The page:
Cookies are the quintessential sweet snack; they’re portable and can be endlessly personalized — crunchy, chewy, soft, doughy, chocolatey, you name it. Plus, there’s nothing more comforting than a freshly-baked chocolate chip cookie with a tall, cold glass of milk. But what do other people around the world enjoy on a cloudy gray day instead of the classic chocolate chip?
This article is the second in a series through which I’ll take you all around the world, showcasing variations of classic foods we all know and love. Check out the first piece about ice cream around the world here.
Jewish tradition: Hamantaschen
Okay, so this isn’t a country, but in the Jewish tradition, hamantaschen are often made as part of the festival called Purim. These triangular cookies are filled with jams, poppy seed (traditionally), or even chocolate or caramel. These cookies are so good that you’ll want to celebrate Purim year-round, even if you aren’t Jewish. Find the recipe here, or try these cookie dough stuffed ones for a little bit of a twist.
These Greek butter cookies are often made for the celebration of Easter. They are known for their twisted snail shape or hairpin twist shape (as pictured above). These babies are topped with sesame seeds, which gives them a bit more of a savory flavor. Find the recipe here.
Whenever you think of French cookies, I’m sure you think of the famous macaron. Known by bakers as one of the more difficult cookies to perfect, macarons are definitely one of everyone’s favorite cookies. These sandwiches are basically fancier Oreos with different layers of textures from crunchy to chewy to creamy. Find a recipe here.
Even though biscotti are technically a biscuit, they pair perfectly with milk, just like the classic chocolate chip cookie. Dunk them in some hot milk, coffee, or tea, and they absorb just enough heat and liquid to become the perfect combination of crunchy and soft.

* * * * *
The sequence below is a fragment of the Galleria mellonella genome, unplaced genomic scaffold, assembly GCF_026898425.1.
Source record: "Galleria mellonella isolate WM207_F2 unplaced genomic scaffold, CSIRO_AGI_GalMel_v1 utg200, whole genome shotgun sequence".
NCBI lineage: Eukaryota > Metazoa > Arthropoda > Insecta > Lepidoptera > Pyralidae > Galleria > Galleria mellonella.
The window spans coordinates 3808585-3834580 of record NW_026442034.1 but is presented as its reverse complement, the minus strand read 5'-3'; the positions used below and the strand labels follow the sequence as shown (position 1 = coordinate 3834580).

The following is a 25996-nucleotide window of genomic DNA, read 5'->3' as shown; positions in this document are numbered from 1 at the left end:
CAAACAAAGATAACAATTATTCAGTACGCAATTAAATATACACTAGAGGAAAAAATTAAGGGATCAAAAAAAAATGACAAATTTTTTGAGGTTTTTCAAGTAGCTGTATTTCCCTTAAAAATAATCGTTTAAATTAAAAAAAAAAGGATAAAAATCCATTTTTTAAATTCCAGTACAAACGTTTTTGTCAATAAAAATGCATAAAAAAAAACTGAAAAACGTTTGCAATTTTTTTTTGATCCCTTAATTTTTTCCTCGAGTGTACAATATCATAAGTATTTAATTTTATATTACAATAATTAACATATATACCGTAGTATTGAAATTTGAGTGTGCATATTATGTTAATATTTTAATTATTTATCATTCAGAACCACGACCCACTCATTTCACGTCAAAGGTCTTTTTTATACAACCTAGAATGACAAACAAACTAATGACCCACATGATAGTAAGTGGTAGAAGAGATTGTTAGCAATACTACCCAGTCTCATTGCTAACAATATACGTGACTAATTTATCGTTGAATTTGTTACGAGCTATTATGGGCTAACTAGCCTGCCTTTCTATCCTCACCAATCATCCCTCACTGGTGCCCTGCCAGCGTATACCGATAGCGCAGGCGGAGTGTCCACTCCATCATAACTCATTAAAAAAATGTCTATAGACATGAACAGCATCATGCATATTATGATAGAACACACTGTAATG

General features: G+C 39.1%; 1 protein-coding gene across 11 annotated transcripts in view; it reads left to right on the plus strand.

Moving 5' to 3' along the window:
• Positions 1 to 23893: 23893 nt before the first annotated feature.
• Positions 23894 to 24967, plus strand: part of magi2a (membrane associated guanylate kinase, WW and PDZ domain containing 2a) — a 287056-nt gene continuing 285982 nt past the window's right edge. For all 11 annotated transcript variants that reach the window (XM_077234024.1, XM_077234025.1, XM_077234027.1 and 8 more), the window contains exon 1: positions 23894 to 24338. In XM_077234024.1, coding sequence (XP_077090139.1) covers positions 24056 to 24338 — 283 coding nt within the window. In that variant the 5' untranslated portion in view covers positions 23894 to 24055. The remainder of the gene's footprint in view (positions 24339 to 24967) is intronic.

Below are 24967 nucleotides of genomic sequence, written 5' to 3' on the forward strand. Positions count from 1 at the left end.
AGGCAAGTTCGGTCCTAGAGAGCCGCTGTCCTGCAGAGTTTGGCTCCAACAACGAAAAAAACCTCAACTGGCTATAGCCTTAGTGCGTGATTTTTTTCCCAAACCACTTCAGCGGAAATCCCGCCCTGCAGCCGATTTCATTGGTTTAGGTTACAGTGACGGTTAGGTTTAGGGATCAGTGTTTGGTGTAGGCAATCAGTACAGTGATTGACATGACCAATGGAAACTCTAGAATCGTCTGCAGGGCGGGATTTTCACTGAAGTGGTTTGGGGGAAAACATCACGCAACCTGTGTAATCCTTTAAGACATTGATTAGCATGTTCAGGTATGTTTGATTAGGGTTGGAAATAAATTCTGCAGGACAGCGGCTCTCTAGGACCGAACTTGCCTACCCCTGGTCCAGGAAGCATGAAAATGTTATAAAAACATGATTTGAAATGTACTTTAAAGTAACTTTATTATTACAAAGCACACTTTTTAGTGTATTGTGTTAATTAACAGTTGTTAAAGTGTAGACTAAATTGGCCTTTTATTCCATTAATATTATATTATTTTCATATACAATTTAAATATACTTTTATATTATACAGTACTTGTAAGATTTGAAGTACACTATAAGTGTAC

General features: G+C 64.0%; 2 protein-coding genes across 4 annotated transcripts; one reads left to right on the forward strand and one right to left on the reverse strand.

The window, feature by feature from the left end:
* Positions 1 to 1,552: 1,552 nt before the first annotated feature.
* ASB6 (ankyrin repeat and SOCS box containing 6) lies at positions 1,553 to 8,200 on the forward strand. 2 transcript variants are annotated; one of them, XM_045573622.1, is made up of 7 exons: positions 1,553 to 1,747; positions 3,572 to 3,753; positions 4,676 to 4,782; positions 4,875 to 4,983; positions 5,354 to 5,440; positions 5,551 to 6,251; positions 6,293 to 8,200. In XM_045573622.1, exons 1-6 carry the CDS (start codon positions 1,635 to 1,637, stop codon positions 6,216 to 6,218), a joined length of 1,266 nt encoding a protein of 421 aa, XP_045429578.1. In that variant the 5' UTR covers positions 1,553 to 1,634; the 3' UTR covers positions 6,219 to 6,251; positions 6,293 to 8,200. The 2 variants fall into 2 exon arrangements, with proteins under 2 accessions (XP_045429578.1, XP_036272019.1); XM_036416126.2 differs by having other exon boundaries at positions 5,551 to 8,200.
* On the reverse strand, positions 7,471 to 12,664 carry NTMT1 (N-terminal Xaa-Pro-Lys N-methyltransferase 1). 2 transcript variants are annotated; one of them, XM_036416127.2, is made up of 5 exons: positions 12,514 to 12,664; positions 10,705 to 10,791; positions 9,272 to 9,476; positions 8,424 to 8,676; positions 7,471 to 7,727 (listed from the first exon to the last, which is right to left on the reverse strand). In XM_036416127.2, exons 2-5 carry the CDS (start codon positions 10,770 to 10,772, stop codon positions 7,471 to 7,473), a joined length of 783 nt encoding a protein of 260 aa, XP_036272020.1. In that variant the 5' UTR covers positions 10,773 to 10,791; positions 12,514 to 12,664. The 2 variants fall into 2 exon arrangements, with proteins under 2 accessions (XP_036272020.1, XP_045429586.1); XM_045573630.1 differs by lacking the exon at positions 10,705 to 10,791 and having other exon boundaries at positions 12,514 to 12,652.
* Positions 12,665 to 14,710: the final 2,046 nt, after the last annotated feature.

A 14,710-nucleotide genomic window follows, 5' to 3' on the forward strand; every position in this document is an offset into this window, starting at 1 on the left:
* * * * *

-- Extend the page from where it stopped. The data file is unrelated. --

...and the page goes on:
Biscotti are known for being twice-baked, which gives them that distinct dense crunch when eaten alone. Learn how to make your own biscotti (for those cozy coffee or tea days) with this recipe.
These Argentinian cookies are basically the South American version of Oreos, but better. The sandwich cookies are filled with dulce de leche and covered in chocolate (YUM). Curious as to how you can enjoy your own alfajores in the comfort of your own home? Make your own using Oreos with this recipe.
Another Greek cookie, melomakarona are a sort of hybrid between the buttery cookie of koulourakia and the syrupy goodness of baklava. These cinnamon and clove-infused cookies are made and baked, then are soaked in a syrup made from honey and oranges to make them soft and infuse them with even more flavor. Make your own by following this recipe.
Polvorones are Spanish almond shortbread cookies known for their crumbly melt-in-your-mouth texture. You may also know them as “Mexican wedding cookies,” as they are often called in the US. These cookies are traditionally made for Christmas, but are usually available year-round.
Italy: Anisette Cookies
These Italian cookies are crumbly little balls of goodness that bear resemblance to a less-dense shortbread. The cookies are flavored with anise extract, which has a similar flavor to licorice or fennel.
If you’re not a fan of the anise flavor (though it is really good, I promise) or can’t find it at your local grocery store, replace the extract with lemon or almond extract for a less traditional, but still incredible, version of Anisette cookies. Find a delicious recipe for these Italian cookies here.